Jazz found what it was like to be on the same side as the law as he helped the police track down a murderer in Lobo’s Nod however, since then Jazz has been craving something more, wanting to help more there are just not that many murders that occur in a small town. When a NYC police detective shows up at Jazz's door asking for his help, he would never refuse. NYC is being held in a strangle hold by the Hat-Dog killer whose killings are nothing like anyone has ever seen before, the murders make no sense and at times do not even seem to be connected. Jazz is thirsty for a new challenge but he never would have guessed how dangerous of a game he has entered.

I love the way that Laga's mind works (twisted amazing awesomeness that it seems to be) and the way he sets out the plot and multiple games that are played within this book is amazing, you never really know which turn he is going to take next and often it was one that you will not see coming. When I am unable to see something coming from an author in a plot, I know that I have found a winner in an author, and I have found this in spades with Lyga.

Lyga understands that the world is just a game to a serial killer, a game with real people as the pieces and always trying to stay one step ahead of law enforcement. It may seem slightly far fetched for  a 17 year old to be approached to help on a NYC serial killer case, but Lyga does a fantastic job of making it feel like this is a real possibility. I mean why not use the best to catch the worst. Lyga is the real deal when it comes to serial killer novels and those who like adult or YA books will enjoy what Lyga has set out here.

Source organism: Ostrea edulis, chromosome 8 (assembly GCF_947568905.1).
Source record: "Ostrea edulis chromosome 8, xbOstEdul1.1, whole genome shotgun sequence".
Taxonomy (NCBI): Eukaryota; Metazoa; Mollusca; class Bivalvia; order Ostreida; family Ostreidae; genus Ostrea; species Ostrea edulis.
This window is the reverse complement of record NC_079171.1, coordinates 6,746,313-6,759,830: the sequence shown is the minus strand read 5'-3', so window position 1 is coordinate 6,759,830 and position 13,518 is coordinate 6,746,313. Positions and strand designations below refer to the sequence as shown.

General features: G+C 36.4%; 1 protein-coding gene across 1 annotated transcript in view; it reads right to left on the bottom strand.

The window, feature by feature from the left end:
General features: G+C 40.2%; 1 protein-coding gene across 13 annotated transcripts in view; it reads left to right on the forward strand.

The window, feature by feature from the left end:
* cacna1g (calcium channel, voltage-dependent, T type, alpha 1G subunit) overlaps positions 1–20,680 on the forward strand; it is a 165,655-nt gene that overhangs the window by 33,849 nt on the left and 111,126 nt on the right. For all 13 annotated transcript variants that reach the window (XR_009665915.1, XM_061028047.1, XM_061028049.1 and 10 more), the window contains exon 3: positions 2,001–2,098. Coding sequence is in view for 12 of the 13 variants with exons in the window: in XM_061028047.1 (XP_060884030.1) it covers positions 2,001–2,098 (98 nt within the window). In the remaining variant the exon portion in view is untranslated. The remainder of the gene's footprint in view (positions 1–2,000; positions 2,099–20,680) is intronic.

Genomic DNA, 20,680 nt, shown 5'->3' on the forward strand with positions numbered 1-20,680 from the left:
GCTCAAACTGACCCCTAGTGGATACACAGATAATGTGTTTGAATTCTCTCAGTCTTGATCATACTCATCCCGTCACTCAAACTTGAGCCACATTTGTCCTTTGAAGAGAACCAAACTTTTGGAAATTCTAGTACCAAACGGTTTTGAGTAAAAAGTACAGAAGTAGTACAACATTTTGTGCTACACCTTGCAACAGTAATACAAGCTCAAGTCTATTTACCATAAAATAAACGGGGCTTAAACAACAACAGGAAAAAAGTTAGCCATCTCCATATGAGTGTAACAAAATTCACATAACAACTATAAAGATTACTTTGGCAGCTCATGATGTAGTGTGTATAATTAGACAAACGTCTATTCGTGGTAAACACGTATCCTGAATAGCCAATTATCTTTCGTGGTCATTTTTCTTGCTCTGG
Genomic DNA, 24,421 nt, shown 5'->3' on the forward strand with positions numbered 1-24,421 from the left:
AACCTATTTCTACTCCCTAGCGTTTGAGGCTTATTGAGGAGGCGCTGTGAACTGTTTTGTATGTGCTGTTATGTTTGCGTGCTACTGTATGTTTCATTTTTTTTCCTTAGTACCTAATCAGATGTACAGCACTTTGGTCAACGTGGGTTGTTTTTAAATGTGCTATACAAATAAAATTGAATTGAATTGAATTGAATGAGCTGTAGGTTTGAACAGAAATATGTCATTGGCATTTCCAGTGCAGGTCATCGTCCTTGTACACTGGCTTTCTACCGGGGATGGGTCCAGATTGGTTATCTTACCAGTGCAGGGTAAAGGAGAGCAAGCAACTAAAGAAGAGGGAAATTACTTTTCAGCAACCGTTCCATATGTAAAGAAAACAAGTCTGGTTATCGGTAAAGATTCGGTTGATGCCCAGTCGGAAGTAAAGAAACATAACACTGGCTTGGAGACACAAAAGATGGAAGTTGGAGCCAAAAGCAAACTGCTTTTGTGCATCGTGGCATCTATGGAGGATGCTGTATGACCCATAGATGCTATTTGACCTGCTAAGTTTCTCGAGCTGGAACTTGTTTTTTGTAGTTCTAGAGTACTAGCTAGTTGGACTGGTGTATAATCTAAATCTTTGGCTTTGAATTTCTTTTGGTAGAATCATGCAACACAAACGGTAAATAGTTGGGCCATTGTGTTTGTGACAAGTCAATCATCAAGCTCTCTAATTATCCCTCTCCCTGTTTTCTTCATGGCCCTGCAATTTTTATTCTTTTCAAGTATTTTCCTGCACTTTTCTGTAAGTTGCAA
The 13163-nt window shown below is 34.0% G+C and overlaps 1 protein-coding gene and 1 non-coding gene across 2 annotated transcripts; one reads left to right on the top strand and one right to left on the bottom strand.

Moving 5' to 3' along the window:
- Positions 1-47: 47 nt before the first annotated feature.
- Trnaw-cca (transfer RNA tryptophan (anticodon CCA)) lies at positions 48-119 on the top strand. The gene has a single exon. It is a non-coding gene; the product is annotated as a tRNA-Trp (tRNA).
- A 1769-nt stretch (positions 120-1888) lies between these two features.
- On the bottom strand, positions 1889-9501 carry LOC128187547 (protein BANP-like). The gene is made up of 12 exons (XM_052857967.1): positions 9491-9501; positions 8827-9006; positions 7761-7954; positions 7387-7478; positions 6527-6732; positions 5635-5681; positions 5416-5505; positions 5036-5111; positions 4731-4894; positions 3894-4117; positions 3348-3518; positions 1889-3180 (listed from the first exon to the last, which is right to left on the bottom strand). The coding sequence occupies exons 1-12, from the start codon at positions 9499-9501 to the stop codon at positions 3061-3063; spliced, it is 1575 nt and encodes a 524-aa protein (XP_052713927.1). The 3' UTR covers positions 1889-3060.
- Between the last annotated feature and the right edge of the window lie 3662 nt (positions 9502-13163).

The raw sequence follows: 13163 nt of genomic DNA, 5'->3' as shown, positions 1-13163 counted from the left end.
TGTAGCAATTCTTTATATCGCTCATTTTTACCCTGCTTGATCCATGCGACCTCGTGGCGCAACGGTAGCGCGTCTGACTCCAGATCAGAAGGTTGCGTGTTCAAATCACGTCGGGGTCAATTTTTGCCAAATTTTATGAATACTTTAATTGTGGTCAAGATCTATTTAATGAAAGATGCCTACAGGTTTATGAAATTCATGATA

I liked that there were more point of views from Connie as she struggles to not only be Jazz's girlfriend but to also help him see that he is not his father and that she is not going anywhere. It was also interesting to see Connie push the boundaries as what she believes in and really how far she is will to prove herself to Jazz. I also found that at times I was annoyed with Jazz as he does not know what he has in Connie but also it seemed like he did not take her seriously when she was trying to help with the case. There is no doubt that Jazz's up bringing gives him a unique perspective but he also does not realize that this causes him to be blind in certain aspects as well both in his investigative work and in his relationship. Jazz does grow as a character in this book as he learns some valuable lessons, some that are very dangerous and have permanent consequences. All the frustrations that I have with Jazz, he has with himself and Connie has with wanting to take their relationship to the next level, makes Jazz all the more real of a character that you want to root for.